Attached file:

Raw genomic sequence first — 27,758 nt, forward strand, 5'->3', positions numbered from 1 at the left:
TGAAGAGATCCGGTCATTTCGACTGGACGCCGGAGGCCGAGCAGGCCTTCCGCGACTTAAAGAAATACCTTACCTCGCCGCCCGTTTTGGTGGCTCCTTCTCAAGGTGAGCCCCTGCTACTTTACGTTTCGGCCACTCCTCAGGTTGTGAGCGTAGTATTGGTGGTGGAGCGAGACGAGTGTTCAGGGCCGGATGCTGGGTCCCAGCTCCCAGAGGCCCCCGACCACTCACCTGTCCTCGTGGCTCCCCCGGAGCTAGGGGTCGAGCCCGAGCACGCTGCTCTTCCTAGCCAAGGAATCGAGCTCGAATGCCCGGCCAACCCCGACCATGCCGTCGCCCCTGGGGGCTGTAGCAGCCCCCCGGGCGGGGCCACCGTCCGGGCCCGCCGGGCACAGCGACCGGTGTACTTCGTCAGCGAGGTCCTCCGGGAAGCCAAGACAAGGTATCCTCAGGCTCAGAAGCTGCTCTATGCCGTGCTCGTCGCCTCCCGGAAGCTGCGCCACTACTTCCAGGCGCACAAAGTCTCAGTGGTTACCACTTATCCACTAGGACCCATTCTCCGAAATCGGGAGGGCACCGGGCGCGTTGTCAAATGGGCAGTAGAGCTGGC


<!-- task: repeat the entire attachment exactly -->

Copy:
Raw genomic sequence first — 27,758 nt, forward strand, 5'->3', positions numbered from 1 at the left:
TGAAGAGATCCGGTCATTTCGACTGGACGCCGGAGGCCGAGCAGGCCTTCCGCGACTTAAAGAAATACCTTACCTCGCCGCCCGTTTTGGTGGCTCCTTCTCAAGGTGAGCCCCTGCTACTTTACGTTTCGGCCACTCCTCAGGTTGTGAGCGTAGTATTGGTGGTGGAGCGAGACGAGTGTTCAGGGCCGGATGCTGGGTCCCAGCTCCCAGAGGCCCCCGACCACTCACCTGTCCTCGTGGCTCCCCCGGAGCTAGGGGTCGAGCCCGAGCACGCTGCTCTTCCTAGCCAAGGAATCGAGCTCGAATGCCCGGCCAACCCCGACCATGCCGTCGCCCCTGGGGGCTGTAGCAGCCCCCCGGGCGGGGCCACCGTCCGGGCCCGCCGGGCACAGCGACCGGTGTACTTCGTCAGCGAGGTCCTCCGGGAAGCCAAGACAAGGTATCCTCAGGCTCAGAAGCTGCTCTATGCCGTGCTCGTCGCCTCCCGGAAGCTGCGCCACTACTTCCAGGCGCACAAAGTCTCAGTGGTTACCACTTATCCACTAGGACCCATTCTCCGAAATCGGGAGGGCACCGGGCGCGTTGTCAAATGGGCAGTAGAGCTGGC